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With Age Comes Experience

The Role of Older Women in Early Christianity

Anna

According to Luke 2:36–38, the elderly and widowed prophetess Anna, depicted here in a 17th-century painting by Rembrandt, served God day and night in the Jerusalem Temple. When Joseph and Mary bring Jesus to the Temple as an infant, she immediately recognizes Jesus as the Messiah.

During her time at the 2011 conference of the Society of Biblical Literature in San Francisco, California, BHD contributing blogger Robin Gallaher Branch enjoyed many stimulating lectures, including one by New Testament scholar Mona Tokarek LaFosse on the important role played by older women in the patriarchal society of the New Testament world. While there were certainly competing ideas about the proper role for women in society, LaFosse concludes that older women were especially valued for their abilities to influence family relationships and mold, teach and guide younger women.

Robin Gallaher Branch’s summary of LaFosse’s intriguing lecture is given below.

In her lecture “Roles and Responsibilities for Older Women in Early Christianity,” Mona Tokarek LaFosse, an instructor in New Testament language and literature at Huron University College in Ontario, used Titus 2:3-5 to point out that five distinct groups of people were found in a typical household in the Mediterranean world. Proper behavior was expected among and between individual members, both within the household and in their relationships with the rest of the world. It is possible that early Christian communities “included elements of age hierarchy among women who may or may not have had familial connections,” she said.

Stating at the outset that Titus was a fictive character and that the letter to Titus was pseudo-Paul, LaFosse then examined the letter’s comments about older women. Older women were to be reverent, not slanderous, and not slaves to wine. Their lives and characters were to be models for younger women. They should exhibit self control and be able to teach younger women chaste and proper behavior.

Another model of older women, certainly a competing one, included those who were witches, sex-craved and toothless, LaFosse added.
LaFosse wondered, “Who are these older women in the letter to Titus? Are they fictive? How do older women have power over younger women?” LaFosse pointed out that for a woman, being considered “older” by her family and peers may have been the most powerful time in her life. LaFosse gave the example of how a daughter-in-law was subject to the wishes and commands of her mother-in-law.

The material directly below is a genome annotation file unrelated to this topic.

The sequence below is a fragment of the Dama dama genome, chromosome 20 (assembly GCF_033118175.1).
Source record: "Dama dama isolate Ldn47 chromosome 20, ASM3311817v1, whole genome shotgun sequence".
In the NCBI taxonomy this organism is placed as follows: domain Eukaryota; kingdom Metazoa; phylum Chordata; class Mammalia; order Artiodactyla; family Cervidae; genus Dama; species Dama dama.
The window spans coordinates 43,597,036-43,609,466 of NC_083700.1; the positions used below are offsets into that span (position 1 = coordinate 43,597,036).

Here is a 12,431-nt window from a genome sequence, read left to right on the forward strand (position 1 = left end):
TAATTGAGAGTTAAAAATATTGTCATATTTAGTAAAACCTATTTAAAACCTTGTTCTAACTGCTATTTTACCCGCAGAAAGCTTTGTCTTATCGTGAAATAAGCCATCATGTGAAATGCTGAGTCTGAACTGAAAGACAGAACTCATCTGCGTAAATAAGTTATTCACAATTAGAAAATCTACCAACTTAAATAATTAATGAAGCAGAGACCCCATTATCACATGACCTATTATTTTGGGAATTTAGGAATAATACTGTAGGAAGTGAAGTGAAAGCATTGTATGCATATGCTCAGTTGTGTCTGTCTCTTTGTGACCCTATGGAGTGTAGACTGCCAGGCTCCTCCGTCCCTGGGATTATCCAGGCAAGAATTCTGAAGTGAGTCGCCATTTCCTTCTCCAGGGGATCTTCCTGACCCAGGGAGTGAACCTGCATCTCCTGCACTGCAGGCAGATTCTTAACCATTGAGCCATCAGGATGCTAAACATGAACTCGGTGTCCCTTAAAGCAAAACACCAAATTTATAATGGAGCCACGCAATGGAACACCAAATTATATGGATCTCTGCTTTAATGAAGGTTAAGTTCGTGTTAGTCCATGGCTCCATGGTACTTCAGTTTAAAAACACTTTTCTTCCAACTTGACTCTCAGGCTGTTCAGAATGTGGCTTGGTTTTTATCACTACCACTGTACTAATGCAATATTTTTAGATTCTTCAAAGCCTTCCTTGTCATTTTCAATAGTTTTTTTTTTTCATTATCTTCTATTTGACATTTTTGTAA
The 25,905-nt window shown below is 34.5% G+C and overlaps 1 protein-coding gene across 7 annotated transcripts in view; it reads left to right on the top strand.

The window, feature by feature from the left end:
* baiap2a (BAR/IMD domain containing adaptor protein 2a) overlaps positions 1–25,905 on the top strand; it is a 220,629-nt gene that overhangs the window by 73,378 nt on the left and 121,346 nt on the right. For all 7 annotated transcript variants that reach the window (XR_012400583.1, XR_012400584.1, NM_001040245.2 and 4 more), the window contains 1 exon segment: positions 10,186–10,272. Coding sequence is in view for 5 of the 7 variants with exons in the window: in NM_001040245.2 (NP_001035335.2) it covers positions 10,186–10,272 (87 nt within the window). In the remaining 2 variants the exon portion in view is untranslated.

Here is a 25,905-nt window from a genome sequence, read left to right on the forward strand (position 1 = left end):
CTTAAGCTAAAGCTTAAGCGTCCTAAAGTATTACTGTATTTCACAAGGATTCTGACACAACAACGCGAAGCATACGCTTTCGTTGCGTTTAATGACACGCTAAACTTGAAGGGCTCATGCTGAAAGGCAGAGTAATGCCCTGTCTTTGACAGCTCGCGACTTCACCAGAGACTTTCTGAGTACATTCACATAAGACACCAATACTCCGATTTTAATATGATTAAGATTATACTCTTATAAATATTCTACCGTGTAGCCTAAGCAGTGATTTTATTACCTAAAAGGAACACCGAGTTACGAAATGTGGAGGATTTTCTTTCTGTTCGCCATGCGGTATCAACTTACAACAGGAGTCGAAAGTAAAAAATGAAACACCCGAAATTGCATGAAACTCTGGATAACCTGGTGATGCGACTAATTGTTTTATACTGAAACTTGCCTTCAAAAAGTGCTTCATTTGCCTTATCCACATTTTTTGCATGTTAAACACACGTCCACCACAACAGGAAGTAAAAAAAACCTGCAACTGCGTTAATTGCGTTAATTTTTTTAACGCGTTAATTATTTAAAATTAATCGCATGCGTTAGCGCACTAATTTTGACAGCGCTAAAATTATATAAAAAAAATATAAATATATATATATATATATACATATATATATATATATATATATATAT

LaFosse believed there were many female networks in urban settings in the patriarchal society of the New Testament world. She maintained that the author of Titus recognized the influence of such networks.

She concluded that the “evidence suggests that expected roles for older, non-elite women, such as those referred to in Titus 2:3-5, included modeling, teaching, guidance, matchmaking and patronage for younger women.”

In addition, LaFosse challenged the view that a woman who married was lost to her natal family and cited papyrological evidence suggesting that urban Roman women “retained contact with their natal family after marriage.”


Robin BranchRobin Gallaher Branch is professor of Biblical studies at Victory University (formerly Crichton College) in Memphis, Tennessee, and Extraordinary Associate Professor in the Faculty of Theology at North-West University in Potchefstroom, South Africa. She received her Ph.D. in Hebrew Studies from the University of Texas in Austin in 2000. She was awarded a Fulbright Fellowship for the 2002–2003 academic year to the Faculty of Theology at North-West University. Her most recent book is Jereboam’s Wife: The Enduring Contributions of the Old Testament’s Least-Known Women (Hendrickson, 2009).


 

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